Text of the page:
Wigwam Village #2 in Cave City, Barren County.  October 16, 2001.  2:39 p.m. CDT.

*Home
*2001 index page
*Main index page

     Wigwam Village is an architectural oddity on the outskirts of Cave City, a little town that for decades has been the main jumping-off place to Mammoth Cave National Park, just about 15 miles away.  Cave City probably has more motels per square foot than any other town in Kentucky.  Especially in the old days--before Interstate highways--visitors to Mammoth Cave would stay a night or two at one of Cave City's many "motor courts".  The most famous of these were the two Wigwam Villages, one on each of the region's major US highways, 31W through Cave City, and 31E about five miles east.
     Wigwam Villages #1 and #2 were wonders of their time.  While they were being built during the 1930s, one of the Louisville newspapers sent a reporter down to record construction progress.  Other newspapers and magazines through the years ran stories about the Villages.  Eleanor Roosevelt passed by during one of her many journeys through America, and commented about Wigwam Village in her daily newspaper column, "My Day". Marion Post Wolcott, one of the Farm Security Administration documentary photographers of the 1930s and '40s, stopped in the summer of 1940 and photographed Village #2.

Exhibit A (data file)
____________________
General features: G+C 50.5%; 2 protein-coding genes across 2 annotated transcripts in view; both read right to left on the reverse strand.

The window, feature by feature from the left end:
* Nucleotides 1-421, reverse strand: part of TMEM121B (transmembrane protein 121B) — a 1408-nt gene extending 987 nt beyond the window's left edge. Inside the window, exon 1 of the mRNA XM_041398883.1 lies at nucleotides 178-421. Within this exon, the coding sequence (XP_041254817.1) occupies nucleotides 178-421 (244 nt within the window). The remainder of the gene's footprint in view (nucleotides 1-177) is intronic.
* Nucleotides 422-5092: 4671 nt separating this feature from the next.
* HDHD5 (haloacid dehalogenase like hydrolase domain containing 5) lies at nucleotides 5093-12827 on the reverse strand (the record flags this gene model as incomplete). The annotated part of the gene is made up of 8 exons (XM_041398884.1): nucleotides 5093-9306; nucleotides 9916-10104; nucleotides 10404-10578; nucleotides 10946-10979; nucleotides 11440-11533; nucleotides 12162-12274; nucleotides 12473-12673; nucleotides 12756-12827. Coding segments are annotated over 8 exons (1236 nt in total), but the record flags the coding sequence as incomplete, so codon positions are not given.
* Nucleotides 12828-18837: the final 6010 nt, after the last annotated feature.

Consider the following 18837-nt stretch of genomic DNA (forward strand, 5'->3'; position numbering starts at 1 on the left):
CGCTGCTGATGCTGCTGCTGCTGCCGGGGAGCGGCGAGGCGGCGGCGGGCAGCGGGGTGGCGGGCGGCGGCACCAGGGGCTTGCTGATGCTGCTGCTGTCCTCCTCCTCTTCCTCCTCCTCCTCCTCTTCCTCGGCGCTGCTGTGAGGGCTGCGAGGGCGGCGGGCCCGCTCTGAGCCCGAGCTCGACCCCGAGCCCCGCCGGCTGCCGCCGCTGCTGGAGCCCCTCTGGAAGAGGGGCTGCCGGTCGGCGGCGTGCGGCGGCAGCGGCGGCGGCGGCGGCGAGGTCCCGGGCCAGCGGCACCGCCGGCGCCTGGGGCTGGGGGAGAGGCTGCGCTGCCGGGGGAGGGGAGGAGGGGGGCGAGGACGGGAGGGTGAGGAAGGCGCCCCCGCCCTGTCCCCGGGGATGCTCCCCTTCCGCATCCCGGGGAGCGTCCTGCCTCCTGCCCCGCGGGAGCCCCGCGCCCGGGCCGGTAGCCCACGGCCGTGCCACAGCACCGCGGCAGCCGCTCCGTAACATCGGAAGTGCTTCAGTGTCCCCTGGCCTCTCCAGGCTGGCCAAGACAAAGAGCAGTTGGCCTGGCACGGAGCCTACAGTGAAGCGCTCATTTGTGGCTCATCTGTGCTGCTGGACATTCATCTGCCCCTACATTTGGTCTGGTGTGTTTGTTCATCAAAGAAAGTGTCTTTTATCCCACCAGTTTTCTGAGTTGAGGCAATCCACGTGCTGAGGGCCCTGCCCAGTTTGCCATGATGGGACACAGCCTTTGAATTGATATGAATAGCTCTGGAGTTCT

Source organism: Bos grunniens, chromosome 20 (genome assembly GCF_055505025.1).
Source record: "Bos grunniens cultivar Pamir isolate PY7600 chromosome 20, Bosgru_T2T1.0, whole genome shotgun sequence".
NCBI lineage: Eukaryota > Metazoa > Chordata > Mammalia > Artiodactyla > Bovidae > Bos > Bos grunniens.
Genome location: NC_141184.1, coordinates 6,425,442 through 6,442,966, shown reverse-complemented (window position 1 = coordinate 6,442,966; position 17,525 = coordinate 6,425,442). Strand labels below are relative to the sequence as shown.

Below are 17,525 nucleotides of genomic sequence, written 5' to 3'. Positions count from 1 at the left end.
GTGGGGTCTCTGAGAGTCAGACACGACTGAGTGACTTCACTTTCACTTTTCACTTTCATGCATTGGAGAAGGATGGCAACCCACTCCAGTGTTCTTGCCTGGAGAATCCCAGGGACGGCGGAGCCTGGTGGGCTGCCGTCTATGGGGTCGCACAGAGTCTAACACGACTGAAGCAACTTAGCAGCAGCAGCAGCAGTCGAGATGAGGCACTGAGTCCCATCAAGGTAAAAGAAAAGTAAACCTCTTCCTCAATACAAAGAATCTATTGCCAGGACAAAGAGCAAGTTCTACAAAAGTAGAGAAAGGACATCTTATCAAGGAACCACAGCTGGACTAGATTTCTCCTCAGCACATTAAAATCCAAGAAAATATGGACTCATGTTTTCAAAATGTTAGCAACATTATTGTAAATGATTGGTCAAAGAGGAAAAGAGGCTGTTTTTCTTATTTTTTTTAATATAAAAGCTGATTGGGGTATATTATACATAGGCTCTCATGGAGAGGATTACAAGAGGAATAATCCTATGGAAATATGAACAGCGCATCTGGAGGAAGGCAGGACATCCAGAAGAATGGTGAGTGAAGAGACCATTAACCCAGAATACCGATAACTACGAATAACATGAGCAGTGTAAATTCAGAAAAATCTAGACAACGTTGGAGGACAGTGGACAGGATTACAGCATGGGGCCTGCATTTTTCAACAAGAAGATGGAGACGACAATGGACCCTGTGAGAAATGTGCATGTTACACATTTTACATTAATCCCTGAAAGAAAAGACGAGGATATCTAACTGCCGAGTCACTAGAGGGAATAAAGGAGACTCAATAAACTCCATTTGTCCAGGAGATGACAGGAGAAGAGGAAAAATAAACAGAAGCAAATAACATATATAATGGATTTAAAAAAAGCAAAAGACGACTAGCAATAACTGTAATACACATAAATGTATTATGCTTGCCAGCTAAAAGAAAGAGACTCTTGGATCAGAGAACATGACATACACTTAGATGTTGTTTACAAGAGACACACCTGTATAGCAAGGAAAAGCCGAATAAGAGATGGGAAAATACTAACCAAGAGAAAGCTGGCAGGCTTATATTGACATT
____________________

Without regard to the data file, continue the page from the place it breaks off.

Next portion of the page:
The Wigwam Villages had a large central "wigwam", where the office and a restaurant were located. It had a full basement.  About a dozen smaller wigwams surrounded the main building.  The small wigwams were modern motel units, complete with baths.  All of the buildings were frame construction, covered with painted stucco.     Some time ago--25 years ago, I guess--Wigwam Village #1 on US 31E was destroyed.  But Village #2 in Cave City thrives to this day.  There no longer is a restaurant; the main building is used for the motel office and a gift shop that specializes in anything even remotely connected with Native Americans.  There also are the many old photographs, newspaper and magazine articles, etc., about the place itself.  You can still stay the night in one of the little wigwams, which are now air-conditioned and appear to be well kept.

______________
Other photos
(click on the thumbnails)
The main wigwam was once a restaurant.  Today, it's the motel office and a gift shop.  
Here's a front view of wigwam unit #1, which is identical to the other units.  

In July 1940, Farm Security Administration (FSA)  photographer Marion Post Walcott shot some pictures of Wigwam Village #2.  This view shows the main wigwam and the sign out front.  This photo and more than a thousand others from the FSA photographic survey of Depression-era America can be seen on the Library of Congress American Memory website.
______________________________
Posted February 1, 2002; revised February 20, 2006..